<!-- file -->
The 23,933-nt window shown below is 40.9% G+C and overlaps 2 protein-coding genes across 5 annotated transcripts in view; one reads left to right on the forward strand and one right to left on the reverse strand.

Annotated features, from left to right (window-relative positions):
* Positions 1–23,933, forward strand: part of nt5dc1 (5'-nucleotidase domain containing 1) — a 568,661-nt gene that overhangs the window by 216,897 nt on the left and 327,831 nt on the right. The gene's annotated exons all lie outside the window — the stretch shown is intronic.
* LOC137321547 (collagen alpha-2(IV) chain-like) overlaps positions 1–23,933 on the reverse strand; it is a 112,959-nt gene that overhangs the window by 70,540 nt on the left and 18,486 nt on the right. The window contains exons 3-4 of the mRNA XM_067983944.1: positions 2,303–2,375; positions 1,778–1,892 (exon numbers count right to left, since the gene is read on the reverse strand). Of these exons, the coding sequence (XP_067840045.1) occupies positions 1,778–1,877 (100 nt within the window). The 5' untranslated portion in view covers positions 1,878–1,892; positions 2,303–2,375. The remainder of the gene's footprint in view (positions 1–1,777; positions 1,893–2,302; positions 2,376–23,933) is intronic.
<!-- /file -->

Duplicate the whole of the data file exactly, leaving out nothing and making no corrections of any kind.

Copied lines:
The 23,933-nt window shown below is 40.9% G+C and overlaps 2 protein-coding genes across 5 annotated transcripts in view; one reads left to right on the forward strand and one right to left on the reverse strand.

Annotated features, from left to right (window-relative positions):
* Positions 1–23,933, forward strand: part of nt5dc1 (5'-nucleotidase domain containing 1) — a 568,661-nt gene that overhangs the window by 216,897 nt on the left and 327,831 nt on the right. The gene's annotated exons all lie outside the window — the stretch shown is intronic.
* LOC137321547 (collagen alpha-2(IV) chain-like) overlaps positions 1–23,933 on the reverse strand; it is a 112,959-nt gene that overhangs the window by 70,540 nt on the left and 18,486 nt on the right. The window contains exons 3-4 of the mRNA XM_067983944.1: positions 2,303–2,375; positions 1,778–1,892 (exon numbers count right to left, since the gene is read on the reverse strand). Of these exons, the coding sequence (XP_067840045.1) occupies positions 1,778–1,877 (100 nt within the window). The 5' untranslated portion in view covers positions 1,878–1,892; positions 2,303–2,375. The remainder of the gene's footprint in view (positions 1–1,777; positions 1,893–2,302; positions 2,376–23,933) is intronic.